Book Review: The Shambling Guide to New York City

Cover of Shambling Guide to New York CityIn The Shambling Guide to New York City, Mur Lafferty upends urban fantasy by being completely matter of fact about it.  Her main character, Zoe, accepts a job at a publishing firm that makes books for monsters – the politically correct term is coterie.  Zoe has to fend of the advances of the office incubus, decide whether or not wearing perfume to a meeting with vampires would be a good move (it might make her smell less like lunch) or a bad move (it might offend their sensitive senses of smell).  She learns to take coterie taxi’s and pay for thing with Hell Notes and cope with the fact that there are human brains in the office fridge.  Above all, Zoe never stops using her publisher’s brain – even during her first, shocking exposure to the coterie world, part of her is wondering what might publish well with this demographic.

I loved this book right up until all the plot madness kicked in and frankly, I lost track of what was going on.  Eventually Zoe has to go out and fight evil, but I preferred just watching her buy coffee.  There was a golem made out of a plane, and lot’s of explosions, and you, know, action type stuff happened, but that was all pretty confusing.  The strongest stuff of this book is definitely its matter-of-fact, funny, and at times horrifying look at what it would be like to work in an office full of monsters.  For instance, here’s one of Zoe’s coworker’s to-do lists:

To Do:

Eat Brains

Meet With Zoe regarding writing assignments

Learn where Wesley lives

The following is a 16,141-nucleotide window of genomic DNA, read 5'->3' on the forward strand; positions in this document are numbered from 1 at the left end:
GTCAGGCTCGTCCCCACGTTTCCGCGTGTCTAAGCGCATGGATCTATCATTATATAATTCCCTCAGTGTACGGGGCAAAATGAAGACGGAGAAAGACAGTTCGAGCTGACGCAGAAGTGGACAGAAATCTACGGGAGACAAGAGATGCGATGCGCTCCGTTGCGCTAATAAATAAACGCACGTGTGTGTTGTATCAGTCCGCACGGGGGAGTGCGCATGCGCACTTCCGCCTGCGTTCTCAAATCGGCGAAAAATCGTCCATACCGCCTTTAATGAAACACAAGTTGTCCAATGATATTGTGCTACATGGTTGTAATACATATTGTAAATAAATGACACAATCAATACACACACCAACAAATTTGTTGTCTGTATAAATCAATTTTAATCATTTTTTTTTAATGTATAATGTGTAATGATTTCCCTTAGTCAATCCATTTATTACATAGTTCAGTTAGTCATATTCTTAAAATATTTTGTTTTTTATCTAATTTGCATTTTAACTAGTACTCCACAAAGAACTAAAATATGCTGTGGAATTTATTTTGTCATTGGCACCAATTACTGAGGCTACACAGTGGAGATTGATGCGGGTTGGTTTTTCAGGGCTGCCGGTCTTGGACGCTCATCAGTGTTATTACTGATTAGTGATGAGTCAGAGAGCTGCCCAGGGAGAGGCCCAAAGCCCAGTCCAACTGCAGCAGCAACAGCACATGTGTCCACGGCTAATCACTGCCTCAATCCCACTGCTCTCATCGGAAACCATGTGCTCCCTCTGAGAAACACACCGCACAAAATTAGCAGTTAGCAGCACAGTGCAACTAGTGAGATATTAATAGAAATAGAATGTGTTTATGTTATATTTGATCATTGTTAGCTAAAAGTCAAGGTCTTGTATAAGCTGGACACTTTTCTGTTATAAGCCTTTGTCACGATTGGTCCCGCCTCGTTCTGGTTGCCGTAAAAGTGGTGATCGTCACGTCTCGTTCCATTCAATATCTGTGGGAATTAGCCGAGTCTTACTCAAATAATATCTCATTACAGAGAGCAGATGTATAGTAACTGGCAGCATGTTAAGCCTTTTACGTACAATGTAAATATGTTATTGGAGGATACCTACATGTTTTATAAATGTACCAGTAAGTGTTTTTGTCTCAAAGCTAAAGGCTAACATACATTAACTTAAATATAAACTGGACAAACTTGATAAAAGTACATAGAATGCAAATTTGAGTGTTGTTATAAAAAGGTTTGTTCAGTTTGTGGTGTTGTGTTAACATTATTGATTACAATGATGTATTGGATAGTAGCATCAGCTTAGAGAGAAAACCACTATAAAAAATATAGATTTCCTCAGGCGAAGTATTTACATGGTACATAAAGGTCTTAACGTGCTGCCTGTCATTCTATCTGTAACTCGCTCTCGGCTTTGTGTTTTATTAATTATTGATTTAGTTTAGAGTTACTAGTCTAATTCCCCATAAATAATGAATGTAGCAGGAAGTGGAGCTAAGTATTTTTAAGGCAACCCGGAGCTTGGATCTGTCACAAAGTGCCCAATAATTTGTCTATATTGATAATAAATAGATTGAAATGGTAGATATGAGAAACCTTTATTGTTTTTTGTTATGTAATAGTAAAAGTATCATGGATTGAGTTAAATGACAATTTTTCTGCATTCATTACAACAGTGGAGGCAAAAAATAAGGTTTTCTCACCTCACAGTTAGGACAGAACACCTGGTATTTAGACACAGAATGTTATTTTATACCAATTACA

Follow Wesley

Report back to Phil, Montel, or Zoe

Be Discreet

Eat More Brains

And no matter what kind of horrible carnage is happening, Zoe’s boss still expects her to keep to her deadlines.  Hence my new favorite office sign:



Come back tomorrow, and I’ll be happy to cope with anything.  For today, I have to do my job.

I thought this book was hilarious, but it was also not for the faint of heart.  Innocent people get eaten and coterie think very, very differently than humans, even those coterie that Zoe thinks of as friends.  There’s a scene of sexuality that involves what might best be described as attempted mental rape.  This book takes on a whole range of possible consequences of working with coterie, from the cute (the water sprite can flow under the office door and bother you even when you locked the door) to the horrific (when zombies run out of brains, bad things happen).

I loved this book even when it horrified me or grossed me out – I was rather impressed that the author kept the humor without shying away from the bad stuff.  I was less impressed by the chaotic ending – I still don’t know what happened, to be honest.  But I’m very much looking forward to the Shambling Guide to New Orleans.  Incidentally, humans who work with coterie can wear talismans of protection and guess what!  You can get your own!  Aren’t these pretty?  There goes my disposable income *sigh*:

photo of talismans


You can order these from surly-amics.  Practical and pretty – my favorite kind of thing!

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